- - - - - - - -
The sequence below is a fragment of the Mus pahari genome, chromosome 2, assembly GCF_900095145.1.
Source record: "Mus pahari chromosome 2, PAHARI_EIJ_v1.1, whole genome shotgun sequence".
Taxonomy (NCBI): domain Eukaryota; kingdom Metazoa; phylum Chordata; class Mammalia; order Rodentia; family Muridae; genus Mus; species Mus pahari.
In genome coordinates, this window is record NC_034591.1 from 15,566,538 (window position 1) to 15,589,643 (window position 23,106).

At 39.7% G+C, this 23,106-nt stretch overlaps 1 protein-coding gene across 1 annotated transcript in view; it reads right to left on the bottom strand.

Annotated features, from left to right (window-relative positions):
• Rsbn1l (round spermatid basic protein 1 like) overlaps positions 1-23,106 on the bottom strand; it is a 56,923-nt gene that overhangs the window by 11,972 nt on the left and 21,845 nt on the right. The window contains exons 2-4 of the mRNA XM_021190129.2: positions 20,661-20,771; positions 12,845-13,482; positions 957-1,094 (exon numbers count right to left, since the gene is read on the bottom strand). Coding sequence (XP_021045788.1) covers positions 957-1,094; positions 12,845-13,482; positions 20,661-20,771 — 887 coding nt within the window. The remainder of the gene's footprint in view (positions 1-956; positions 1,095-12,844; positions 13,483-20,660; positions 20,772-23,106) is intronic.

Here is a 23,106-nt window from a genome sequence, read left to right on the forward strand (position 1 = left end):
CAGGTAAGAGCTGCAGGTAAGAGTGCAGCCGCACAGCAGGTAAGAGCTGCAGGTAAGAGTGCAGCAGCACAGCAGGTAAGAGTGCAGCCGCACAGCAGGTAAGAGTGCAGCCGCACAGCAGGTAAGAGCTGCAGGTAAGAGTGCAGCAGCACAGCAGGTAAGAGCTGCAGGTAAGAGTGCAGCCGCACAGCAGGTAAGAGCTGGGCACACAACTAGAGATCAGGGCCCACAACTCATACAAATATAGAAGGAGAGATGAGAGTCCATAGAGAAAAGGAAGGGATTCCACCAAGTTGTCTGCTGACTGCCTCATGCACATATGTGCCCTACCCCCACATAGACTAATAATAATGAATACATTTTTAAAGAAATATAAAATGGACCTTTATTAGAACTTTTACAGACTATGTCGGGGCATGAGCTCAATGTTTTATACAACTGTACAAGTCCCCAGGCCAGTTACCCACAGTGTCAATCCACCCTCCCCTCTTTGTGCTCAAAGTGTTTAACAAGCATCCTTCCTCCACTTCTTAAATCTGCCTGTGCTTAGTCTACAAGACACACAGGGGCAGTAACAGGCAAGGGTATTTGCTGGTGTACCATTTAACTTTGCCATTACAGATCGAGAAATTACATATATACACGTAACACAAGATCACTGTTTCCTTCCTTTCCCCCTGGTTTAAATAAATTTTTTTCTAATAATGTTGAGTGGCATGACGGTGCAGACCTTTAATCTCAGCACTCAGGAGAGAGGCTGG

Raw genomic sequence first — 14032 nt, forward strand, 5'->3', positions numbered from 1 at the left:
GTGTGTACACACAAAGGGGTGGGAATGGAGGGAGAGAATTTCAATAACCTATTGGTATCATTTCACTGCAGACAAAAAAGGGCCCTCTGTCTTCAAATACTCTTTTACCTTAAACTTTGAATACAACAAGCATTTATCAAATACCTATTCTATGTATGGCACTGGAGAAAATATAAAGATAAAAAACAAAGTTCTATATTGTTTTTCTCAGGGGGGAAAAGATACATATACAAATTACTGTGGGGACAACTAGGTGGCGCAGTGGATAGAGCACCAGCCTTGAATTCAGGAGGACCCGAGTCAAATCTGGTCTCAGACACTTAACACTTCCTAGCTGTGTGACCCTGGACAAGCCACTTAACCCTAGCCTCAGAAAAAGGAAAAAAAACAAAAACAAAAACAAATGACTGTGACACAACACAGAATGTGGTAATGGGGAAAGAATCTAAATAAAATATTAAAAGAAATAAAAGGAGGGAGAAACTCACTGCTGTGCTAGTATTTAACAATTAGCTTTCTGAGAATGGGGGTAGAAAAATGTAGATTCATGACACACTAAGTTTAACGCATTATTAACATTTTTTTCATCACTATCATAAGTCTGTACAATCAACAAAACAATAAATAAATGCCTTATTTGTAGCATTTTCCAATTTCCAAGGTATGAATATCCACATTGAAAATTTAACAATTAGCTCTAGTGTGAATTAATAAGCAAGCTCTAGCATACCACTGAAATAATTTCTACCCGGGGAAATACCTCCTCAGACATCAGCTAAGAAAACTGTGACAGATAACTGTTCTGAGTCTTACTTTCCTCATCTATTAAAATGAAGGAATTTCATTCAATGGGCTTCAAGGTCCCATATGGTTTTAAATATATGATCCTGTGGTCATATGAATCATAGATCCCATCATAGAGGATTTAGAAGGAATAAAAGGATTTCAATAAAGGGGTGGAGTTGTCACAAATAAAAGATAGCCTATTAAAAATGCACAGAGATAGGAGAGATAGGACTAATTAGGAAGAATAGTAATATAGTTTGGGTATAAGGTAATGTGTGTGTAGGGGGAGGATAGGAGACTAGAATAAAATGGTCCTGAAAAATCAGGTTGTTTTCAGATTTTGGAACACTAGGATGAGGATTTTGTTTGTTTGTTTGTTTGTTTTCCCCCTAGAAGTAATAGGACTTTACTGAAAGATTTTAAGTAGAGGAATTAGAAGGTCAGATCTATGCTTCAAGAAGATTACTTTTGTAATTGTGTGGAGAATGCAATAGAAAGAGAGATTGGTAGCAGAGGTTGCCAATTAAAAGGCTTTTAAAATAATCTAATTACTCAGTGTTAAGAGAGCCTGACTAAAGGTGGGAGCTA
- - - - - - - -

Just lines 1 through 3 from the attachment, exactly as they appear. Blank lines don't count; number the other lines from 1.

The sequence below is a fragment of the Mus pahari genome, chromosome 2, assembly GCF_900095145.1.
Source record: "Mus pahari chromosome 2, PAHARI_EIJ_v1.1, whole genome shotgun sequence".
Taxonomy (NCBI): domain Eukaryota; kingdom Metazoa; phylum Chordata; class Mammalia; order Rodentia; family Muridae; genus Mus; species Mus pahari.